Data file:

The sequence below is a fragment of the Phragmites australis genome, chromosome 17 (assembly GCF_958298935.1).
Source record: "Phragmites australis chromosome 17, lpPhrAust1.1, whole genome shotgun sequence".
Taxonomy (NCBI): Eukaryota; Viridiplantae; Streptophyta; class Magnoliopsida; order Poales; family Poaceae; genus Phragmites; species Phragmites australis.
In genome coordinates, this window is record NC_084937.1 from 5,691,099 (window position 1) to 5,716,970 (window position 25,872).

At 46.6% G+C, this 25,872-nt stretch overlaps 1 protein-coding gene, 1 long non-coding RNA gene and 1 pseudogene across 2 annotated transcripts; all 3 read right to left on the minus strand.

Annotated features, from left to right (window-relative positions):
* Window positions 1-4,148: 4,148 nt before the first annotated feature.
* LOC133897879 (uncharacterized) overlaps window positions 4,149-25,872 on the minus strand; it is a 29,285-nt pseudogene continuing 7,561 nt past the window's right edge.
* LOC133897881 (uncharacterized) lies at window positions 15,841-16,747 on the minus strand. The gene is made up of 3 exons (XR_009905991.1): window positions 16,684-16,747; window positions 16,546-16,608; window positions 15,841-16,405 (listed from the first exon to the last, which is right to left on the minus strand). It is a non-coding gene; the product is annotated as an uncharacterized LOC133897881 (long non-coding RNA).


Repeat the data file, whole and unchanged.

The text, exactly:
The sequence below is a fragment of the Phragmites australis genome, chromosome 17 (assembly GCF_958298935.1).
Source record: "Phragmites australis chromosome 17, lpPhrAust1.1, whole genome shotgun sequence".
Taxonomy (NCBI): Eukaryota; Viridiplantae; Streptophyta; class Magnoliopsida; order Poales; family Poaceae; genus Phragmites; species Phragmites australis.
In genome coordinates, this window is record NC_084937.1 from 5,691,099 (window position 1) to 5,716,970 (window position 25,872).

At 46.6% G+C, this 25,872-nt stretch overlaps 1 protein-coding gene, 1 long non-coding RNA gene and 1 pseudogene across 2 annotated transcripts; all 3 read right to left on the minus strand.

Annotated features, from left to right (window-relative positions):
* Window positions 1-4,148: 4,148 nt before the first annotated feature.
* LOC133897879 (uncharacterized) overlaps window positions 4,149-25,872 on the minus strand; it is a 29,285-nt pseudogene continuing 7,561 nt past the window's right edge.
* LOC133897881 (uncharacterized) lies at window positions 15,841-16,747 on the minus strand. The gene is made up of 3 exons (XR_009905991.1): window positions 16,684-16,747; window positions 16,546-16,608; window positions 15,841-16,405 (listed from the first exon to the last, which is right to left on the minus strand). It is a non-coding gene; the product is annotated as an uncharacterized LOC133897881 (long non-coding RNA).